In a recent paper, Colin Mayer of the Saïd Business School at the University of Oxford and I argue that the real power of mobile will come when it is seen not only as a mechanism for reducing access costs but also for building new types of banking experiences. Indeed, the agenda needs to shift from access to use.

Triggering Disruptive Innovation in Retail Banking in the Digital Age

Ignacio Mas's picture

See what a profound transformation the internet is producing in information-based sectors. Newspapers are under threat from online news sources and blogs. These same web destinations are becoming less relevant as people simply lift and filter the information they want using RSS feeds. The music CD is being unbundled as customers buy individual tracks online. These songs get remixed and re-distributed across an ever-growing number of online content repositories. Books are increasingly digitized, and customers can now sample content and search for information across entire libraries.

The internet is a destroyer of digital products but a great creator of new kinds of customer experiences. Power has shifted to users: it’s no longer about the packages of content suppliers want to sell but about the content mash-ups users want to consume. Providers’ best response is to try to extract more customer information with each interaction, and use that to deliver even more relevance and convenience to their customers. Think Google and Apple and Amazon: the new corporate battlefield lies in the control of the user interface and the customer intelligence system that supports it.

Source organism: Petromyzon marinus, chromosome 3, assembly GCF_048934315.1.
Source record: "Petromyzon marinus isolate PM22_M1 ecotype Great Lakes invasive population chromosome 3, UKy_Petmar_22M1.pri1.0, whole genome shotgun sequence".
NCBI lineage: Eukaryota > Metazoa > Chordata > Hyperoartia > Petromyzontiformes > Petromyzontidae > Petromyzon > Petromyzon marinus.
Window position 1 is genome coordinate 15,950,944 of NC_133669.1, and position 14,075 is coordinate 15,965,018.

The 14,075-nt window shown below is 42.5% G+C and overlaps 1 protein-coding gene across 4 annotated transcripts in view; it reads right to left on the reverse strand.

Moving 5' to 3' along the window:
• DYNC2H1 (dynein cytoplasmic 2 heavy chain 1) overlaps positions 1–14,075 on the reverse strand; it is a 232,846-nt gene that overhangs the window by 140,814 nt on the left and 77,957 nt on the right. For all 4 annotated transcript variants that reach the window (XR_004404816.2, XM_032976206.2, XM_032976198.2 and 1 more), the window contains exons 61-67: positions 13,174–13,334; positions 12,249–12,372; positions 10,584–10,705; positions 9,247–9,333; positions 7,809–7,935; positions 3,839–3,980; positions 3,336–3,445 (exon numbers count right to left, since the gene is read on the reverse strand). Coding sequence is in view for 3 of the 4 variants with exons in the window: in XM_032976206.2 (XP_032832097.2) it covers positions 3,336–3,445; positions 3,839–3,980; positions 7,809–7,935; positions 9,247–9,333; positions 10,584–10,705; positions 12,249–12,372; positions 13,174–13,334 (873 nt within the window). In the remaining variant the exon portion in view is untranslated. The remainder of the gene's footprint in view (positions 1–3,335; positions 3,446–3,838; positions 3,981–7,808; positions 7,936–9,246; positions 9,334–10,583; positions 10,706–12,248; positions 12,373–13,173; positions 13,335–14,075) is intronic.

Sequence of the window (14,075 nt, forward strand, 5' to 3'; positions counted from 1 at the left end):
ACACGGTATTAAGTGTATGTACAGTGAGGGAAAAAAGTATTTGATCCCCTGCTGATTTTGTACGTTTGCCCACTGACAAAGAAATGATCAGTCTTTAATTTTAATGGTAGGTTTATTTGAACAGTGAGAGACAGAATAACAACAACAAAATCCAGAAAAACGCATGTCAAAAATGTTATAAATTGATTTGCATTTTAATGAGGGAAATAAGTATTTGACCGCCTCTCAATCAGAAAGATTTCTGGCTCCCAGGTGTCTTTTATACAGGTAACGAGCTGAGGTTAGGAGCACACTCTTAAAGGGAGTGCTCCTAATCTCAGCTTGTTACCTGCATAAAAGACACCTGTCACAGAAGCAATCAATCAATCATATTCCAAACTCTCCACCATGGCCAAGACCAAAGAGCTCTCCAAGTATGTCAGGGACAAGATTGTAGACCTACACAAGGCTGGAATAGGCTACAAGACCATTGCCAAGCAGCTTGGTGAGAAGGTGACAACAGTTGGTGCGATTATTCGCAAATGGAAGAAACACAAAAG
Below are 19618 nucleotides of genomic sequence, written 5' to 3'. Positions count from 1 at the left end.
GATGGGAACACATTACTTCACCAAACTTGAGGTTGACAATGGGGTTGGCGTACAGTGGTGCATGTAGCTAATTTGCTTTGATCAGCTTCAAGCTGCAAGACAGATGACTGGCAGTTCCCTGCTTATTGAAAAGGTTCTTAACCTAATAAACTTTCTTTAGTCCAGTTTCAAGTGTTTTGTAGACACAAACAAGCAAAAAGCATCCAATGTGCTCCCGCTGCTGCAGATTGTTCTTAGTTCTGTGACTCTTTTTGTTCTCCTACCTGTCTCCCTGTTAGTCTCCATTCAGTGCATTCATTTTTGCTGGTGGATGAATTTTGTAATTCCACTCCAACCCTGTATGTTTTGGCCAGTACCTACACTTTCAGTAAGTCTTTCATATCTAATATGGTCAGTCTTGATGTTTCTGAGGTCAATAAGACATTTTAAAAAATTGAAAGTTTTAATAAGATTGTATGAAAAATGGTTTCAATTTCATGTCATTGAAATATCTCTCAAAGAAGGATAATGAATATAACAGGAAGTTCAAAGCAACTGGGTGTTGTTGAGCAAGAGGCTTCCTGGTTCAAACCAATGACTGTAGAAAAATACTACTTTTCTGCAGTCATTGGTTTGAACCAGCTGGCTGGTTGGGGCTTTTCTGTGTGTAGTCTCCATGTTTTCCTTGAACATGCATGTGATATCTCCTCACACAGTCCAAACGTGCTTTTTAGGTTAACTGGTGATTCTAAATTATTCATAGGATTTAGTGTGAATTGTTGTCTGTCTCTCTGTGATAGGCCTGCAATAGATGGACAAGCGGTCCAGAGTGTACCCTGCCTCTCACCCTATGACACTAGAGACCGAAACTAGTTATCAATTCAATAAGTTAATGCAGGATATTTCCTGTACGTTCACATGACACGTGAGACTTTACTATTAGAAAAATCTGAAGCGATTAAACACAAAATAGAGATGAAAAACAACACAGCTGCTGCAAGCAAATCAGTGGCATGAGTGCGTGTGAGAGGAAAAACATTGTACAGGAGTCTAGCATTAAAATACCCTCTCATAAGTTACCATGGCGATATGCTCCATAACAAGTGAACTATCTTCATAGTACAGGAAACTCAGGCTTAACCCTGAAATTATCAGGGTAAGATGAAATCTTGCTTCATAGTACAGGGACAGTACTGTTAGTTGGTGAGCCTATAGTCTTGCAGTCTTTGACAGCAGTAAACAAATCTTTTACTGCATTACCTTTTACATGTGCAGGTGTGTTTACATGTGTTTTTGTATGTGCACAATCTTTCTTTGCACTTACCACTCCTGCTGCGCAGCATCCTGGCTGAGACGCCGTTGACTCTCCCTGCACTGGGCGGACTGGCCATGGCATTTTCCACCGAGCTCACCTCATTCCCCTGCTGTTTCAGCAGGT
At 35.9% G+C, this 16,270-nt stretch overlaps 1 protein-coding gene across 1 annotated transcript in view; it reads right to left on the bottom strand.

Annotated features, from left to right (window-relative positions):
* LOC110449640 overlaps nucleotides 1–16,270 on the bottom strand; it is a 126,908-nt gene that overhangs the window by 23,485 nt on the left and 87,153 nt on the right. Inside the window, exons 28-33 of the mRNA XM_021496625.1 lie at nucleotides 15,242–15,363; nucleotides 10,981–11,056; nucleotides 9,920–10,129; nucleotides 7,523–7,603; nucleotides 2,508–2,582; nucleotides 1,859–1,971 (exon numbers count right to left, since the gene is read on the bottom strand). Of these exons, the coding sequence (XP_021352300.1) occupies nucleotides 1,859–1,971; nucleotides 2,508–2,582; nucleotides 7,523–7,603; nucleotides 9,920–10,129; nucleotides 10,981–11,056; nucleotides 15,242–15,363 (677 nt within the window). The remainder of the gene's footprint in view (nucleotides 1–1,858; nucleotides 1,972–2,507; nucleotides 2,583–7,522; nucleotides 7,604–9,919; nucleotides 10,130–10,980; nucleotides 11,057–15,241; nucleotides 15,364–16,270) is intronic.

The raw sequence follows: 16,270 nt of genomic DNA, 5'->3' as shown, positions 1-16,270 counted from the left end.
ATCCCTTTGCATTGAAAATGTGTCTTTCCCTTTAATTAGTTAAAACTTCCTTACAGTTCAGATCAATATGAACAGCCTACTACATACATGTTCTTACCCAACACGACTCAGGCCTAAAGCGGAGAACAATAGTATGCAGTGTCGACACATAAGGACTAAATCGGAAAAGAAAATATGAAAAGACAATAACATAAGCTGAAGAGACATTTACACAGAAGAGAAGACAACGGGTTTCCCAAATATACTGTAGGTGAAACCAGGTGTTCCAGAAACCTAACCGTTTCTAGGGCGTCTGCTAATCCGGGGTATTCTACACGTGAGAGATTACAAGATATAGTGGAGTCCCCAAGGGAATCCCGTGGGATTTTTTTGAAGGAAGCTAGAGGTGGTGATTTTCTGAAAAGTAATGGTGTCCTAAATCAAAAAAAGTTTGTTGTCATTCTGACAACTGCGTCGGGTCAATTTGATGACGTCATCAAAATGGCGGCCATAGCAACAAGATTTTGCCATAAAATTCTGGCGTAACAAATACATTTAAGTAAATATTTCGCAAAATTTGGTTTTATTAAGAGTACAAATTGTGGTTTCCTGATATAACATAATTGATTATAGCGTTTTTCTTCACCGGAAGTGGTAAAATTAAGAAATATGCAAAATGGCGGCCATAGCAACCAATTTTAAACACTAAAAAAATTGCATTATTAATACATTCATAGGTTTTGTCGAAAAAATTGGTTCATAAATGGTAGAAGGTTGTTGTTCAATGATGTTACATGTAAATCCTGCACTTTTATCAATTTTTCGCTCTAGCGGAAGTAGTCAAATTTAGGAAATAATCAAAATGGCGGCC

Yet there is one information-based sector that seems deaf to the great sucking sound of the internet: banking. What is banking but managing information of who has what financial claims on whom? For banking, the internet truly is still just another channel. Sure, it has added transactional convenience, but has it changed how banks talk to us?

Low Cost Banking: How Retail Stores and Mobile Phones Can Transform Access to Finance

Ignacio Mas's picture

More than 3 billion people in the world today don’t have access to savings accounts. Many of these 3 billion fall below the less-than-$2-per-day benchmark of the world’s poorest people. Why are banks not doing a better job to help them manage their financial lives?

The problem is largely one of cost. Providing financial services to the poor is prohibitively expensive for banks. Each time a client stands in front a of a teller’s window it costs most banks from $1 to $3. If poor clients make transactions of $1 or $2, or even less, banks won’t be able to support the costs.

It’s also too costly for the poor. Most poor people, especially those in rural areas, live far away from bank branches. Let me give one example of a woman in Kenya. The nearest branch may be 10 kilometers away, but it takes her almost an hour to get there by foot and bus because she doesn’t have her own wheels. With waiting times at the branch, that’s a round-trip of two hours – a quarter or so of her working day gone.  While the bus fare is only 50 cents, that’s maybe one fifth of what she makes on an average day. So each banking transaction costs her the equivalent of almost half a day’s wages.